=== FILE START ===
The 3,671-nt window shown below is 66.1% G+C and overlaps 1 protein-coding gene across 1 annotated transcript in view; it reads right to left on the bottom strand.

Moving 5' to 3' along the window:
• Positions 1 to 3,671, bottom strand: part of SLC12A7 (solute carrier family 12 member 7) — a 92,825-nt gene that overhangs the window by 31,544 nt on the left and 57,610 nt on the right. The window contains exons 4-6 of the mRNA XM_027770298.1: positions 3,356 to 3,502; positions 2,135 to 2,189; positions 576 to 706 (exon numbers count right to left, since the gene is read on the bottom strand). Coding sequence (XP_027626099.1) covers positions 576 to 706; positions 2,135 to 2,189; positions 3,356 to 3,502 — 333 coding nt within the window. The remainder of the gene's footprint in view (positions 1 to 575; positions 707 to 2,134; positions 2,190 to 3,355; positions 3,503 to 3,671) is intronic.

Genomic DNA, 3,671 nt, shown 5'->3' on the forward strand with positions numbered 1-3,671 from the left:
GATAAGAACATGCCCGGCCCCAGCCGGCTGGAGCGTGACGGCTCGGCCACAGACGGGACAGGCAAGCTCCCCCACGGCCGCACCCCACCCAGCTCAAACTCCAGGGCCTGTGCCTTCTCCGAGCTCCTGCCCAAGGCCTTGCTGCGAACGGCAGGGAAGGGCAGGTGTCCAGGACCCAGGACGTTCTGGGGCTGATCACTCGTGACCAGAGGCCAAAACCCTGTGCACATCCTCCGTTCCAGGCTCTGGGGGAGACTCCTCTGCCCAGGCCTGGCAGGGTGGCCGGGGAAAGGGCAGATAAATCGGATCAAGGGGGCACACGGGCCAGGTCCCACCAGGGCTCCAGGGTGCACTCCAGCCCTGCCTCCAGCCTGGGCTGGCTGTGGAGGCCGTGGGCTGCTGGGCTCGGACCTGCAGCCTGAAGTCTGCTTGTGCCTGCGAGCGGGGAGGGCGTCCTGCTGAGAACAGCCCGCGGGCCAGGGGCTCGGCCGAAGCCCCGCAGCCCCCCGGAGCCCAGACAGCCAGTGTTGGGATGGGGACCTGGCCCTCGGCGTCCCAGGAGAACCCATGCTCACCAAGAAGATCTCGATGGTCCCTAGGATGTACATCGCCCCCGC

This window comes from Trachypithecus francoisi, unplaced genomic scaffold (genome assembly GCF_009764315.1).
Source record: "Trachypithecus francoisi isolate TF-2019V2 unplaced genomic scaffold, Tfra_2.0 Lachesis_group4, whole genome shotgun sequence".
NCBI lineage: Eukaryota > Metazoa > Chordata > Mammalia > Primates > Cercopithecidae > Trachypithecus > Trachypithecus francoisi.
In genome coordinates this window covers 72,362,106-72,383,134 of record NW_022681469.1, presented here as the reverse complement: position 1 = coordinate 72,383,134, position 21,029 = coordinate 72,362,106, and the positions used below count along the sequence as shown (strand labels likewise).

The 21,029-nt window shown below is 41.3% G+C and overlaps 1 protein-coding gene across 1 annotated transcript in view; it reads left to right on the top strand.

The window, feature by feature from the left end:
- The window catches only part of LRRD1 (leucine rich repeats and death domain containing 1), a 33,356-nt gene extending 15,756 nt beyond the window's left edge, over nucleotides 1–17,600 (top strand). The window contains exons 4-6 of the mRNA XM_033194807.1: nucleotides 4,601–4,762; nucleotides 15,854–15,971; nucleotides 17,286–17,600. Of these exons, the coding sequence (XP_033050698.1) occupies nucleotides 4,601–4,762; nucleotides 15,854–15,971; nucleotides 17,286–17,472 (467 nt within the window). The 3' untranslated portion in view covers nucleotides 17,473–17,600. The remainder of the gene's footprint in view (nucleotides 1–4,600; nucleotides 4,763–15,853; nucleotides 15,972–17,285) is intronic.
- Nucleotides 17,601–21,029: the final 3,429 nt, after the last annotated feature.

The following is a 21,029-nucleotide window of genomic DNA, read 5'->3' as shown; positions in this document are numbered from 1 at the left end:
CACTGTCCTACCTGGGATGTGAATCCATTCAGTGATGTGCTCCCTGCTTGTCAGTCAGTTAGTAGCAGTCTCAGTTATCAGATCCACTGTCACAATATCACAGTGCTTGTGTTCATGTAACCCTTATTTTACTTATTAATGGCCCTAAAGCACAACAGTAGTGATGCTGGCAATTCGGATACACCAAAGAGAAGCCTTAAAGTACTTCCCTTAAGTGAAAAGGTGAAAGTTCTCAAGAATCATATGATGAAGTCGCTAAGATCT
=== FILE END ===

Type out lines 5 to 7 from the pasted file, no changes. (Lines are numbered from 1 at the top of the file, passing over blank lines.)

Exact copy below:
GATAAGAACATGCCCGGCCCCAGCCGGCTGGAGCGTGACGGCTCGGCCACAGACGGGACAGGCAAGCTCCCCCACGGCCGCACCCCACCCAGCTCAAACTCCAGGGCCTGTGCCTTCTCCGAGCTCCTGCCCAAGGCCTTGCTGCGAACGGCAGGGAAGGGCAGGTGTCCAGGACCCAGGACGTTCTGGGGCTGATCACTCGTGACCAGAGGCCAAAACCCTGTGCACATCCTCCGTTCCAGGCTCTGGGGGAGACTCCTCTGCCCAGGCCTGGCAGGGTGGCCGGGGAAAGGGCAGATAAATCGGATCAAGGGGGCACACGGGCCAGGTCCCACCAGGGCTCCAGGGTGCACTCCAGCCCTGCCTCCAGCCTGGGCTGGCTGTGGAGGCCGTGGGCTGCTGGGCTCGGACCTGCAGCCTGAAGTCTGCTTGTGCCTGCGAGCGGGGAGGGCGTCCTGCTGAGAACAGCCCGCGGGCCAGGGGCTCGGCCGAAGCCCCGCAGCCCCCCGGAGCCCAGACAGCCAGTGTTGGGATGGGGACCTGGCCCTCGGCGTCCCAGGAGAACCCATGCTCACCAAGAAGATCTCGATGGTCCCTAGGATGTACATCGCCCCCGC

This window comes from Trachypithecus francoisi, unplaced genomic scaffold (genome assembly GCF_009764315.1).
Source record: "Trachypithecus francoisi isolate TF-2019V2 unplaced genomic scaffold, Tfra_2.0 Lachesis_group4, whole genome shotgun sequence".